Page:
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Figure 2. Theoretical basis for the use of Vit D in the prevention of preeclampsia. 1,25(OH)2D - 1,25-dihydroyxvitamin D, PTH – parathyroid hormone, RAAS - renin-angiotensin-aldosterone system, EVT – extravillous trophoblast, MMPs - metalloproteinases, hCG – human chorionic gonadotropin, ROS - reactive oxygen species, PGs - prostaglandins.
Figure 2. Theoretical basis for the use of Vit D in the prevention of preeclampsia. 1,25(OH)2D - 1,25-dihydroyxvitamin D, PTH – parathyroid hormone, RAAS - renin-angiotensin-aldosterone system, EVT – extravillous trophoblast, MMPs - metalloproteinases, hCG – human chorionic gonadotropin, ROS - reactive oxygen species, PGs - prostaglandins.
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Table 1. Vitamin D deficiency in the general population—definitions.
Table 1. Vitamin D deficiency in the general population—definitions.
Appropriate Vit D Level ≥50 nmol/L
Vit D deficiency—mild30–49 nmol/L
Vit D deficiency—moderate12.5–29 nmol/L
Vit D deficiency—severe<12.5 nmol/L
Table 2. Recommendations on vitamin D prophylaxis during pregnancy.
Table 2. Recommendations on vitamin D prophylaxis during pregnancy.
Recommended Daily Dose of Vitamin D (IU)Minimal Vit D (25(OH)D) Level (nmol/L)
Institute of Medicine (USA)600–1000≥30
Endocrine Society (USA)1500–2000≥75
ACOG (USA)600≥50
NICE (UK)400–800>30
RANZCOG 400–2000>50
BMI > 30 kg/m2–up to 4000
No data
WHO—World Health Organization. ACOG—American College of Obstetricians and Gynecologists. NICE—National Institute of Health and Care Excellence. RANZCOG—Royal Australian and New Zealand College of Obstetricians and Gynecologists. PTGiP—Polish Society of Gynecologists and Obstetricians.
Table 3. Selected randomized placebo-controlled trials on vitamin D influence on PE risk.
Table 3. Selected randomized placebo-controlled trials on vitamin D influence on PE risk.
AuthorAim of the StudySize of GroupsVit D Dose
(IU) and Duration of Treatment
GA at the Entry to the StudyMain Outcome
Mirzakhani et al. 2016 [217]PE riskVit D (SG) 408
CG 408
4400 daily
400 daily
10–18th weekPE incidence
SG 8.08%
CG 8.33%, NS
RR 0.97
95% CI: 0.61–1.53
Rostami et al. 2018 [256]Vit D status
Vit D 800
Without Vit D 200

Non screened 900
weekly or monthly; 6–12 weeks
<14th weekScreening reduces PE risk by 60%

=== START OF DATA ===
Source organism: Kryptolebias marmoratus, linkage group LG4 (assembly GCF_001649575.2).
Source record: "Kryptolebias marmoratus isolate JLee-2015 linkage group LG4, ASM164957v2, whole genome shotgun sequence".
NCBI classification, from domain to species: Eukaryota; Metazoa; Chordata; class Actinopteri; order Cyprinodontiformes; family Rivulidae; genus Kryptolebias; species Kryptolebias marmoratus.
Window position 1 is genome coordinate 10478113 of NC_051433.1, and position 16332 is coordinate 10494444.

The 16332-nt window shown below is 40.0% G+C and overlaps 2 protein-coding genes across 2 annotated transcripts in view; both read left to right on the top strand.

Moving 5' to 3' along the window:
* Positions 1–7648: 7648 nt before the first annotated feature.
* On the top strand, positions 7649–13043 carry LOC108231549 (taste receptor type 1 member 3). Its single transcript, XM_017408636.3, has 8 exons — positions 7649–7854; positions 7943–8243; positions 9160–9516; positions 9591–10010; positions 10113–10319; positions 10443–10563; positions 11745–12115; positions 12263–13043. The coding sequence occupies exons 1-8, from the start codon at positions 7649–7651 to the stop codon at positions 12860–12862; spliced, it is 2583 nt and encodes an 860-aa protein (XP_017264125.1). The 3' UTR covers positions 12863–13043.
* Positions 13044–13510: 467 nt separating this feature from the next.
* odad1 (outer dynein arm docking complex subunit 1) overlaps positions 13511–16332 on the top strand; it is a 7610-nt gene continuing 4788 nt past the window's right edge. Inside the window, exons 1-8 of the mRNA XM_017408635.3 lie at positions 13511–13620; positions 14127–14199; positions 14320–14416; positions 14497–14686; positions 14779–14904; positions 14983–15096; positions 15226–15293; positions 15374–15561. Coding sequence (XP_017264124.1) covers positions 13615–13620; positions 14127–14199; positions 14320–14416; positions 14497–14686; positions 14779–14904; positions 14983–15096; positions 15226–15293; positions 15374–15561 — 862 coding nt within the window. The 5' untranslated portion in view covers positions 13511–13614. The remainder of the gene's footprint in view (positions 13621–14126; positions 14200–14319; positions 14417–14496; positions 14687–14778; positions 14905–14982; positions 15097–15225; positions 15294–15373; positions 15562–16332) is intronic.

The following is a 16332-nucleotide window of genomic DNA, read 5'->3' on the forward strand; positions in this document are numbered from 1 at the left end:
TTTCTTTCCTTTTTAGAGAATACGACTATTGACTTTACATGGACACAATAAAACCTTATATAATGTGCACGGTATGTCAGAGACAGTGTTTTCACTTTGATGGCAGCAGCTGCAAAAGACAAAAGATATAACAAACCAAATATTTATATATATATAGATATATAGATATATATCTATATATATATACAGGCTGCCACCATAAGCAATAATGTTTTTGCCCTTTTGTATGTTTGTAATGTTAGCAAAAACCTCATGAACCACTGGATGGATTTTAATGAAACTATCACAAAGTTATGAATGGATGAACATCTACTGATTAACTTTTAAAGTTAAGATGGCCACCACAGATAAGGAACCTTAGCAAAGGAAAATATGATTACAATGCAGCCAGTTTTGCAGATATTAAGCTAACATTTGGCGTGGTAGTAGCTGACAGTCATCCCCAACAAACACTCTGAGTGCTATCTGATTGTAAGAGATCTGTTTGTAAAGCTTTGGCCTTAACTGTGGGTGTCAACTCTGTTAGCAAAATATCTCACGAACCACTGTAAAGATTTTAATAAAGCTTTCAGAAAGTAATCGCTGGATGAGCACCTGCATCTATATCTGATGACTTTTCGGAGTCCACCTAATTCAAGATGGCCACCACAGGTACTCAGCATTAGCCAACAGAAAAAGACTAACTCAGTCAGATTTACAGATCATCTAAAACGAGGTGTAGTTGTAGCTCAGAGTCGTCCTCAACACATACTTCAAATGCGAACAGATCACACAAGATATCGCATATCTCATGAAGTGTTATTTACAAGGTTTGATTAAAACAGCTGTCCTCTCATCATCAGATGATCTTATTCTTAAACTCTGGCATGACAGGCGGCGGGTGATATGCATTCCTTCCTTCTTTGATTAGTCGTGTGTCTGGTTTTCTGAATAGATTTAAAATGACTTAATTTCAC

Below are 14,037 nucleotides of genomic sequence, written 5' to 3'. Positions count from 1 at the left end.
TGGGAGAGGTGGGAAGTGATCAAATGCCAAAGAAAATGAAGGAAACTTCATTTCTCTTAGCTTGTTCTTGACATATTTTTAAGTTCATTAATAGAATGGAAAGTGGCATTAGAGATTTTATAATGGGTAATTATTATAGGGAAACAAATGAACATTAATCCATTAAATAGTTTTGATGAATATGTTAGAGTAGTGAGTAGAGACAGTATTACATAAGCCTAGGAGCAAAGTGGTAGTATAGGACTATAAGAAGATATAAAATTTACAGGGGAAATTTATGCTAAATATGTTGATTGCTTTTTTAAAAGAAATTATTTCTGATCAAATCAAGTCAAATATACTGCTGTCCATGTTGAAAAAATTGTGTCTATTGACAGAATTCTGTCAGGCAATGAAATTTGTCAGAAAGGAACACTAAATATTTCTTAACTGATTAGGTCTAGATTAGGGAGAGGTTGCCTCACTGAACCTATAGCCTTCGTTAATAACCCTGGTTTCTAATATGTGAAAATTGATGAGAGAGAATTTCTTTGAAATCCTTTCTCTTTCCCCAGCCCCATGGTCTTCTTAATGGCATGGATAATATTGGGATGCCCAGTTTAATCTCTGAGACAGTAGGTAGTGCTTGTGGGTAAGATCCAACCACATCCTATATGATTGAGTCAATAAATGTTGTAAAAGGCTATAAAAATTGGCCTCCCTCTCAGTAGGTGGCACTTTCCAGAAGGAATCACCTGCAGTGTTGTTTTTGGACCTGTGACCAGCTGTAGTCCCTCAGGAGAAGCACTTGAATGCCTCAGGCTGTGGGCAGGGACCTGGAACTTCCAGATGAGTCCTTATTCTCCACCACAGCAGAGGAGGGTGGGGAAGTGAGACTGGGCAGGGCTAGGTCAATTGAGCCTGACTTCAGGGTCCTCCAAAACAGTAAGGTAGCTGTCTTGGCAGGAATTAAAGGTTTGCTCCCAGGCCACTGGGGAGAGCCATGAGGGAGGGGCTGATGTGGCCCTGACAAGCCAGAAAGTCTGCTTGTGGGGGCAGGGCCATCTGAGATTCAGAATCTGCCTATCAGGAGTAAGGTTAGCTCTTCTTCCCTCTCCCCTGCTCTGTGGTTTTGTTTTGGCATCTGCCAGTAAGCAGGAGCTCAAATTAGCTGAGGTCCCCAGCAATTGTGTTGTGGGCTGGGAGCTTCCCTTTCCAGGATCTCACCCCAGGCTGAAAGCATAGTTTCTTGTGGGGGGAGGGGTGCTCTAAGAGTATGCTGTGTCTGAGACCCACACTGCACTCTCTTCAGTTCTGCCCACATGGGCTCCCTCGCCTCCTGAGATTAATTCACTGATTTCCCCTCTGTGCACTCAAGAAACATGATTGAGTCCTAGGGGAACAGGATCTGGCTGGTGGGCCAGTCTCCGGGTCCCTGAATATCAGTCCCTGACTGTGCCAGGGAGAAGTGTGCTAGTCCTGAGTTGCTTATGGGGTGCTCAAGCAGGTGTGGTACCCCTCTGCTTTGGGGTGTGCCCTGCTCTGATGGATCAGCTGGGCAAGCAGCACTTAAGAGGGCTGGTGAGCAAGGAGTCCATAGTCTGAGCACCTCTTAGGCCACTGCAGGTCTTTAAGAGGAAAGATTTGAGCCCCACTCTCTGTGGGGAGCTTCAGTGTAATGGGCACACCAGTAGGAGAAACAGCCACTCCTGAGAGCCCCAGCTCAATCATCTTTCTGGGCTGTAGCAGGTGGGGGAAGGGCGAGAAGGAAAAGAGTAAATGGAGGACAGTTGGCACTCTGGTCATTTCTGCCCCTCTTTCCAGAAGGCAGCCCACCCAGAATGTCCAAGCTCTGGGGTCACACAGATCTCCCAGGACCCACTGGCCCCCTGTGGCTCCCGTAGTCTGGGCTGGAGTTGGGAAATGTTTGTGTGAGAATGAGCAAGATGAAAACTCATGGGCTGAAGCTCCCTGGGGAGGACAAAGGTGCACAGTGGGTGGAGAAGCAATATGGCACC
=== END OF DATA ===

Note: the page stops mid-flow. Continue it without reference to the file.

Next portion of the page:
RR 0.40
95% CI: 0.30–0.60
Karamali et al. 2015 [257]PE riskVit D (SG) 30
CG 30
patients with high PE risk
50,000 every
2 weeks
20–32nd weekPE incidence
SG 3.3%
CG 10%
p = 0.3
Sablok et al. 2015 [228]Pregnancy
complication risk
Vit D (SG) 120
CG 60
60,000–120,000 every 4 weeks20–32nd weekPE incidence
SG 11.1%
CG 21.1%
p = 0.08
Ali et al. 2019
PE riskVit D (SG) 83
CG 81
4000 dailyat 13th week
up to 12th week
after delivery
PE incidence
SG 1.2%
CG 7.4%
p = 0.049
PE—preeclampsia; Vit D—vitamin D; SG—study group; CG—control group; GA—gestational age; P—statistical significance; RR—relative risk; CI—confidence interval.
Table 4. Selected meta-analyses on Vitamin D influence on PE risk.
Table 4. Selected meta-analyses on Vitamin D influence on PE risk.
AuthorsStudied GroupNumber of ParticipantsImpact on PEAdditional Information
Khaing et al. 2017 [220]Vit D vs. placebo357RR 0.47
95% CI: 0.24–0.89
NNT 17
Palacios et al. 2016
Vit D vs. no treatment219RR 0.52
95% CI: 0.25–1.05
PE occurrence 8.9%
vs. 15.5%
Palacios et al. 2019
Vit D vs. no treatment499RR 0.48
95% CI: 0.30–0.79
Fogacci et al. 2020 [260]Vit D vs. no treatment

Vit D vs. no treatment < 20th week
4777RR 0.37
95% CI: 0.26–0.52

RR 0.35
95% CI: 0.24–0.50,
p < 0.001

Increasing dose–decreasing PE risk RR −1.10
95% CI: −1.73–1.46,
p < 0.001
Gallo et al. 2020 [261]Vit D vs. no treatment364PE
RR 0.7
95% CI: 0.4–1.4, NS

RR 0.8
95% CI: 0.3–2.2, NS
Pérez-López et al. 2015 [262]Vit D vs. placebo877RR 0.88
95% CI: 0.51–1.52, NS
Roth et al. 2017
Vit D vs. no treatment3398RR 1.09
95% CI:0.43–2.76, NS
Aguilar-Cordero et al. 2020 [264]Random effects meta-analysis
25(OH)D < 75 nmol/L

25(OH)D < 50 nmol/L

Fixed effect meta-analysis
25(OH)D < 75 nmol/L

25(OH)D < 50 nmol/L

Interventional studies
Vit D supplementation





RR 1.26
95% CI: 0.87–1.82, NS
RR 1.42
95% CI: 0.99–2.04, NS

RR 1.44
95% CI: 1.26–1.64
p < 0.00001
RR 1.47
95% CI: 1.29–1.67
p < 0.00001
RR 0.68
95% CI: 0.49–0.95
Akbari et al. 2020
25(OH)D < 20 ng/ml21,546Fixed RR 1.33;
p < 0.0001; random RR 1.54
p = 0.0029
Fu et al. 2018 [265]Vit D supplementation21,127RR = 0.41
95%CI = 0.22-0.78
Hyppönen et al. 2014 [266]Vit D supplementation early in pregnancy

higher serum 25(OH)D

Vit D supplementation


RR 0.81
95% CI: 0.75–0.87
p < 0.000001

RR 0.52
95% CI: 0.30–0.89
p = 0.02

RR 0.66
95% CI: 0.52–0.83
p = 0.001
Aghajafari et al. 2013 [267]Observational study
Insufficient 25(OH)D levels

25(OH)D < 75 nmol/L

25(OH)D < 50 nmol/L
RR 1.79
95% CI: 1.25–2.58

RR 2.11
95% CI: 1.36–3.27

RR 1.27
95% CI: 0.60–2.42
Tabesh et al. 2013 [268]Vit D deficiency
25(OH)D ≤ 50 nmol/L (20 ng/mL),

25(OH)D <38 nmol/L (15.2 ng/mL)


RR 2.78
95% CI: 1.45–5.33

Martínez-Domínguez et al. 2018 [269]First half of pregnancy normal 25(OH)D (≥30.0 ng/mL)

Insufficient (20.0–29.9 ng/mL)

Deficient (<20.0 ng/mL)




RR 0.73
95% CI: 0.35–1.51, NS

RR 0.79
95% CI: 0.28–2.21, NS

RR 0.67
95% CI: 0.24–1.89, NS
Kinshella et al. 2021 [270]Vit D supplementation1353RR 0.62
95% CI: 0.43–0.91
Decrease in PE risk by 38%
Yuan et al. 2021 [271]Low 25(OH)D levels39,031RR 1.62
95% CI: 1.36–1.94
p < 0.001
Vit D—vitamin D; 25(OH)D—25-hydroxyvitamin D; NNT—numbers needed to treat; P—statistical significance.; RR—relative risk; CI—confidence interval.
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Poniedziałek-Czajkowska, E.; Mierzyński, R. Could Vitamin D Be Effective in Prevention of Preeclampsia? Nutrients 2021, 13, 3854.

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Poniedziałek-Czajkowska E, Mierzyński R. Could Vitamin D Be Effective in Prevention of Preeclampsia? Nutrients. 2021; 13(11):3854.

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Poniedziałek-Czajkowska, Elżbieta, and Radzisław Mierzyński. 2021. "Could Vitamin D Be Effective in Prevention of Preeclampsia?" Nutrients 13, no. 11: 3854.